Manufacturing growth hits 5 month high | Dailytrust

Manufacturing growth hits 5 month high

Manufacturing growth hits 5 month high

Growth in the Nigerian private sector gained momentum in March with business conditions improving to the greatest extent in five months at the end of the first quarter.

The headline figure was derived from the survey of the Purchasing Managers’ Index (PMI) of Stanbic IBTC Bank PLC.

PMI readings above 50.0 signal an improvement in business conditions on the previous month, while readings below 50.0 show deterioration.

At 52.9 in March, up marginally from 52.0 in February, the headline seasonally adjusted PMI signalled expansion, and one which extended the current sequence of growth to nine months.

Output and new order growth strengthened for the second successive month which led to a solid rise in purchases.

Employment meanwhile rose marginally and firms continued to reduce their backlogs at near-record rates.

Looking forward, firms remain hopeful that their output levels will increase over the next 12 months, but there were signs of optimism moderating as sentiment fell to the lowest in three months.

Input price inflation remained robust with material shortages driving a sharp increase in purchase costs. In turn, firms raised their selling prices at a faster pace.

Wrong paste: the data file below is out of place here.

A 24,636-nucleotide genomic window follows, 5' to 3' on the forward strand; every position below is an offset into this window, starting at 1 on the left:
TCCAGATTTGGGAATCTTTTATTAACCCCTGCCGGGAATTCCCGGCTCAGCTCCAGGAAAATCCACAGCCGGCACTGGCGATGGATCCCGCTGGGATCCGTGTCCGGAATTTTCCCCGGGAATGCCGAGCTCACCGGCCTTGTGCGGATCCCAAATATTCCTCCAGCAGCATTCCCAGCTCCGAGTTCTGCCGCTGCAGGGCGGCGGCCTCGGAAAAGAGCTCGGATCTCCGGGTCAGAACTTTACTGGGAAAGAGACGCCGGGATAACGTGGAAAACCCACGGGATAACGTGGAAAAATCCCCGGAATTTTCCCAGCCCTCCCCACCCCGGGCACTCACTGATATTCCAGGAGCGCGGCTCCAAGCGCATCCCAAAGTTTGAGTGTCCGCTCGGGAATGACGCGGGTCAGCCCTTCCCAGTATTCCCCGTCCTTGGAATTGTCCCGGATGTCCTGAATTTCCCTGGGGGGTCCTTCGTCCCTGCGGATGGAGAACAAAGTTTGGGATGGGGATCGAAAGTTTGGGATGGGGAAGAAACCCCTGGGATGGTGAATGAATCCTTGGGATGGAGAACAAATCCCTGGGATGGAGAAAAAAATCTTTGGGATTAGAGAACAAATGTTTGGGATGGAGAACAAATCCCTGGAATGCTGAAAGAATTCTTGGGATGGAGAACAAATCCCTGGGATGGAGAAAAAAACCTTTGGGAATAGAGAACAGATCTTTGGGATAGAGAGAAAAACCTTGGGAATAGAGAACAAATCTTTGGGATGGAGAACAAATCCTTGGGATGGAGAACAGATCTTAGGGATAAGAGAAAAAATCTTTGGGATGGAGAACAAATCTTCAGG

The report indicates that higher customer numbers led to a rise in new orders with the rate of growth the strongest since last October.

This supported another expansion in output, and one which was solid overall.

Sub-sector PMI readings indicated that manufacturing posted the fastest rise in output in March, followed by services and agriculture respectively.

Wholesale and retail meanwhile recorded a decline in activity.

Rising output encouraged firms to increase their purchases and employment in March. Higher staffing allowed firms to complete outstanding work.

The rate of reduction was the second-fastest in the series, surpassed only by that seen in February.

Meanwhile, the sustained growth in new orders supported a sharp accumulation in the stocks of purchases. Despite the higher demand for inputs, supplier delivery times continued to shorten, although the degree to which lead times improved was the weakest in 10 months.

As a result of a shortage in the supply of raw materials, purchase prices rose at the joint second-sharpest rate in the series.

Higher staffing costs also contributed to a robust rise in overall expenses. The passing on of cost burdens to clients led output prices to increase a sharp and accelerated rate.